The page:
My Nana, Concetta

In 1946 my grandparents divorced, as you can imagine back in 1946 this was almost unheard of, people of that generation stuck together no matter what the circumstances. Except in this circumstance my dear, sweet grandmother was diagnosed with a form of  postpartum depression after giving birth to her third daughter in 1944. Back in the good old days a diagnosis of severe postpartum depression got you locked up in an institution with experimental medications and a prognosis of spending the remainder of your days in a mental health faculty.

My mother was 14 when her baby sister was born in 1944 and she spent her weekends alternating visits between her mother in the institution and her baby sister in an orphanage because her father was unable to care for his infant daughter. No parties and hanging out with friends for my mother, she went from carefree teen to an adult woman in a matter of days.

Then there was the middle sister caught in between who was 9 years old when her baby sister was born in 1944, she was too old to go to an orphanage, but she was old enough to be shuffled from relative to relative carrying her belongings in a paper bag…constantly losing her belongings along the way…

In spite of their early separation and the hardships they suffered, these three sisters were fiercely close their entire lives. They had a bond, maybe an unspoken pact of somehow surviving a childhood no child should ever endure.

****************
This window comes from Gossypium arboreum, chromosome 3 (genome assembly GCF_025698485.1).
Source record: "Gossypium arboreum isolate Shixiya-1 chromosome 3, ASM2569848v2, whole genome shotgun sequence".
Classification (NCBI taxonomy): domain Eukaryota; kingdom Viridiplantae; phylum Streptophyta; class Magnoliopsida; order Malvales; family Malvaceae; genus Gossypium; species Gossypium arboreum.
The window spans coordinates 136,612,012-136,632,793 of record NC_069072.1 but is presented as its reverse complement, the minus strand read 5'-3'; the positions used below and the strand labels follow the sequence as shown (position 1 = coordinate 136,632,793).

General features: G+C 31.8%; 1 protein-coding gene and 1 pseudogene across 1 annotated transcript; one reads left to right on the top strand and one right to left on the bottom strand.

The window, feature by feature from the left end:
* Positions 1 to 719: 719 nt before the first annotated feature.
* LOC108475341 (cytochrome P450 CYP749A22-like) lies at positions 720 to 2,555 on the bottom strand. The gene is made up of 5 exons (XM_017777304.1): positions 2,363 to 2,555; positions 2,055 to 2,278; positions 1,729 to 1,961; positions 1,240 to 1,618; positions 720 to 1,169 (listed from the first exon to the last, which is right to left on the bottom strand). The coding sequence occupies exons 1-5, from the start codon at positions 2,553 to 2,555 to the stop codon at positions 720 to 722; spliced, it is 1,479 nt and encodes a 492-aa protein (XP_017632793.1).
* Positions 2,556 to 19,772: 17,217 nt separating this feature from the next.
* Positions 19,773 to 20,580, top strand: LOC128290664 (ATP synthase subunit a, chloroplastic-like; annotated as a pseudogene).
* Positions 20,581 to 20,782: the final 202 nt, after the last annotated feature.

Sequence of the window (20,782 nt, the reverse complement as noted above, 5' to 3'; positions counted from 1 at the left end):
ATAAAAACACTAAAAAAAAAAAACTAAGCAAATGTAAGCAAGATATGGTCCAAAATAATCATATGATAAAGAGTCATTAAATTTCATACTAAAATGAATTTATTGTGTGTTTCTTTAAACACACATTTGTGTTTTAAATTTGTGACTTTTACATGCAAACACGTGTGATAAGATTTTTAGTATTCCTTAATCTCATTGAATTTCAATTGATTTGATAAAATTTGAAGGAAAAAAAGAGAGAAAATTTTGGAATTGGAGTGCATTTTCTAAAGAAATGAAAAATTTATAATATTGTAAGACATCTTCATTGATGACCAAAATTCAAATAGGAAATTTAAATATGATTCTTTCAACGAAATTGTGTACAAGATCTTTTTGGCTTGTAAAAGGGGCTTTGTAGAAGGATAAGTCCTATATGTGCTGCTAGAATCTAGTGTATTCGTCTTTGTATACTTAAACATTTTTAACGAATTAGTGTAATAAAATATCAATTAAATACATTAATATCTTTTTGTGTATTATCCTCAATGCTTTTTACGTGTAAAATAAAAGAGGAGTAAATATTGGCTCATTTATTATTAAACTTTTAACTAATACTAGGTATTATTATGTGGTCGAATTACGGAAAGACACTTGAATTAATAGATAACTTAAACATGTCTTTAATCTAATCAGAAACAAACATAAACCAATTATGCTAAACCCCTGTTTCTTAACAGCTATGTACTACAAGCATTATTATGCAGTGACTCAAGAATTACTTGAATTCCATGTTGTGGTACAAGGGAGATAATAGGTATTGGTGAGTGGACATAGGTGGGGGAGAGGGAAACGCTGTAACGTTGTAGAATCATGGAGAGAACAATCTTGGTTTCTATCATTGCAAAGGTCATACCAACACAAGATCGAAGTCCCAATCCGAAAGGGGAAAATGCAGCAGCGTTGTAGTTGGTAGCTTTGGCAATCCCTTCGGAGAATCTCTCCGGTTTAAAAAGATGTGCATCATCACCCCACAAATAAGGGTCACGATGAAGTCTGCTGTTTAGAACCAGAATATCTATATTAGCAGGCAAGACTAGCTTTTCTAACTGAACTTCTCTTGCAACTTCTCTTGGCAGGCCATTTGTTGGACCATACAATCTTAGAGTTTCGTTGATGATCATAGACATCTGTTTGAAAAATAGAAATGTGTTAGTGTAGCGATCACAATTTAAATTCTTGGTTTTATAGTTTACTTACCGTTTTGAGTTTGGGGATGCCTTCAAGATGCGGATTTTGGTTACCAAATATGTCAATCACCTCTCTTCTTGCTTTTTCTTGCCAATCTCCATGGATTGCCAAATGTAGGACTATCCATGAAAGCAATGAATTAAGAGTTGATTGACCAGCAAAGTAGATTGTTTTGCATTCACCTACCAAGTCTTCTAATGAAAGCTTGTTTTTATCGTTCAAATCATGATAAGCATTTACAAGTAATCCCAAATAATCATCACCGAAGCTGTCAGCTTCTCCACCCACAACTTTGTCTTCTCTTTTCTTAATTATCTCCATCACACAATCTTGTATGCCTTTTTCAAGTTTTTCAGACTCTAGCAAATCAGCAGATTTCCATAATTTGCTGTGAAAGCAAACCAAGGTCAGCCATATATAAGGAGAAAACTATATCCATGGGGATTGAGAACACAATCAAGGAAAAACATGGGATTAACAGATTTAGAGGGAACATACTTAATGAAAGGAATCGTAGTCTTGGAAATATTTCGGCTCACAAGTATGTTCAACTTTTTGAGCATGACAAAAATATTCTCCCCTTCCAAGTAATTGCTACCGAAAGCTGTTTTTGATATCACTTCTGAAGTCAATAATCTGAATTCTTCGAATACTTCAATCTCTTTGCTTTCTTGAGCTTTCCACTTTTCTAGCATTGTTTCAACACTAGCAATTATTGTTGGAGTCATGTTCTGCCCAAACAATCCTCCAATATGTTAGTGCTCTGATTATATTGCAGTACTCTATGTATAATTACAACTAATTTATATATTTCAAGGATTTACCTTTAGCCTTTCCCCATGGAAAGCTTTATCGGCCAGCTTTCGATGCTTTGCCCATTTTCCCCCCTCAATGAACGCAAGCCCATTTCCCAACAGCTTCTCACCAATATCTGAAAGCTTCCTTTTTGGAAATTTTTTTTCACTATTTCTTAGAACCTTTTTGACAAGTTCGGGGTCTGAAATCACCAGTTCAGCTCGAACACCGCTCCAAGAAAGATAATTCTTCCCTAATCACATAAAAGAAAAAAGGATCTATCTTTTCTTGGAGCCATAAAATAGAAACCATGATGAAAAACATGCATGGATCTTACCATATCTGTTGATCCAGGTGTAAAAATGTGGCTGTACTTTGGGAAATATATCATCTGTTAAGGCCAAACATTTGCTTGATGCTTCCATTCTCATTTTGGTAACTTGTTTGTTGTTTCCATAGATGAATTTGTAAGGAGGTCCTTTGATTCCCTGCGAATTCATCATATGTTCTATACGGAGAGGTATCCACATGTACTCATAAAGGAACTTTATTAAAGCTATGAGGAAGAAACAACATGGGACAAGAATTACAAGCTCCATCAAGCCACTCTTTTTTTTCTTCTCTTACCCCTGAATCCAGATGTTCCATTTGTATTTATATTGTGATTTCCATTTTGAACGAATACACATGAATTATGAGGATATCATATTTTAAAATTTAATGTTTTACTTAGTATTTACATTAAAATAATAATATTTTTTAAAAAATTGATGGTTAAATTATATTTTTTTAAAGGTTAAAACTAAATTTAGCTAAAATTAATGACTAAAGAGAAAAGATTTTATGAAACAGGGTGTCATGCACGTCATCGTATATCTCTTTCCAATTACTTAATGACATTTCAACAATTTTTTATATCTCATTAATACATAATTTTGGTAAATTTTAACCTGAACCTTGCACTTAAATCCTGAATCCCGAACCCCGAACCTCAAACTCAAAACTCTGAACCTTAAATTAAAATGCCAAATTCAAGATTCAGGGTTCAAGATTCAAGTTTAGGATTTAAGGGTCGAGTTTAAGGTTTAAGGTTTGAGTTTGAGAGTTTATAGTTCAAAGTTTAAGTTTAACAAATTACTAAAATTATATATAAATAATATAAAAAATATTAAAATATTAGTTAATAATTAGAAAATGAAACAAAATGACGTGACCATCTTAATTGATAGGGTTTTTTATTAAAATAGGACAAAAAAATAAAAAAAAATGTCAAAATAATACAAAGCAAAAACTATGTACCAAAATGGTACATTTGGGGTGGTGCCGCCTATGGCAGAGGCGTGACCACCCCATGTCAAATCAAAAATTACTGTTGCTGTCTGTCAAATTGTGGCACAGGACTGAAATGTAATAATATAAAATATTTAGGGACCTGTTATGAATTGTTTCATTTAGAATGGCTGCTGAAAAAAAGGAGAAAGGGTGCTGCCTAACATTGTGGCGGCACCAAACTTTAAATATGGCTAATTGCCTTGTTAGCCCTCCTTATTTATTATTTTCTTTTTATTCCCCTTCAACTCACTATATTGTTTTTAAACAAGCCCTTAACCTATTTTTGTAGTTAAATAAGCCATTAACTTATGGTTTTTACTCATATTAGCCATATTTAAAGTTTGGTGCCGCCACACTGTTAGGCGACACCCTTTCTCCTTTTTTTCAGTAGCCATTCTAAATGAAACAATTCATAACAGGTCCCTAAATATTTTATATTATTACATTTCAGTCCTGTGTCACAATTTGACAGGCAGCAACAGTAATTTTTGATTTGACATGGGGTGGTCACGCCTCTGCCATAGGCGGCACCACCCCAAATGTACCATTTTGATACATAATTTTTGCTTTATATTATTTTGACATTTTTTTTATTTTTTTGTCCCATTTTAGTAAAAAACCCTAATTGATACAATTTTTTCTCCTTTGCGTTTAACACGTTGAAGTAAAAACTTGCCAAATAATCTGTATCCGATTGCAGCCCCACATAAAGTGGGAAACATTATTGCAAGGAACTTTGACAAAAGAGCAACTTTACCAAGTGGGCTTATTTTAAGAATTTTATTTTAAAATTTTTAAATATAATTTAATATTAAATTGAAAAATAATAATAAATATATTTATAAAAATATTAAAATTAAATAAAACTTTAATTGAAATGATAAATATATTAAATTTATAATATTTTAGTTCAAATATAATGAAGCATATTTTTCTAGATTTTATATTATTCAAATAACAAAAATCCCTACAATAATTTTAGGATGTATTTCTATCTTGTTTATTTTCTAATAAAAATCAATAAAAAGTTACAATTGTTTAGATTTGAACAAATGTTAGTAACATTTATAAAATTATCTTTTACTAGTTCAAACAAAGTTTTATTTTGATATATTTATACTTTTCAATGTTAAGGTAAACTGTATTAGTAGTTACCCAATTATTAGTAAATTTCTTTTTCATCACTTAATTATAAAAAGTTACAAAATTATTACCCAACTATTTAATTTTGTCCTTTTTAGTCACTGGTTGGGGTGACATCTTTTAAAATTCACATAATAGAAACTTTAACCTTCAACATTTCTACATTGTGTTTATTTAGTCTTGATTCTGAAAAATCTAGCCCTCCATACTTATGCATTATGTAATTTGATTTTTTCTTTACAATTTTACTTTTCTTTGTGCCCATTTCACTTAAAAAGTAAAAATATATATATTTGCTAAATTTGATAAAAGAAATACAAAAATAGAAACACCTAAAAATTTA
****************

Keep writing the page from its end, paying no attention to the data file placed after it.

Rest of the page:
My grandfather was told his wife would never be cured, that she would spend the remainder of her days locked up. So he made a decision to move on with his life and the first step was to divorce his wife, the mother of his three daughters. He didn’t have to look very far to find a new wife as his sister-in-law, also his ex-wife’s best friend, was  recently divorced. So in 1947 they tied the knot combining their new blended family of 5 daughters, first cousins by blood, now step-sisters by marriage into one big family of seven, and my mother and her two younger sisters were forced to choose their allegiance between their aunt, now step-mother, and their mother still locked away in an institution.

My parents were also married in 1947, my mother was a 17 year old bride…..and the newly weds continued to spend their weekends visiting mother in “the home”. When I was very little in the early 1950’s, I have vague memories of playing near a car with my brother and dad while my mother visited her mother in “the home”

So fast forward about 12 years to 1959 and with new medications, lo and behold, Nana is well enough to be released from the mental health facility. The decision is made for Nana to alternate her time between her two oldest daughters homes, now bursting with the combined addition of five small grandchildren. We lived in a very small post WWII Cape Cod style home, so when Nana stayed with our family she shared a room with me and my younger sister.

As a kid, I had a sense that there was something about my Nana that was different, I don’t recall having conversations with her or playing cards with her like I did with my dad’s mother, but I do remember she loved to cook for our family and she was the happiest when she could venture out to the local 5 and Dime store and pick up small toys and trinkets.

My Nana was about 57 when she was released from the facility. .I think about what must have gone through her mind…what happened to her life? Her home, children, husband and best friend gone, a faint recollection of her baby daughter, vague remembrance of her older two children. I regret not asking my mother while she was still alive who was the one who told Nana that her husband married her sister in law?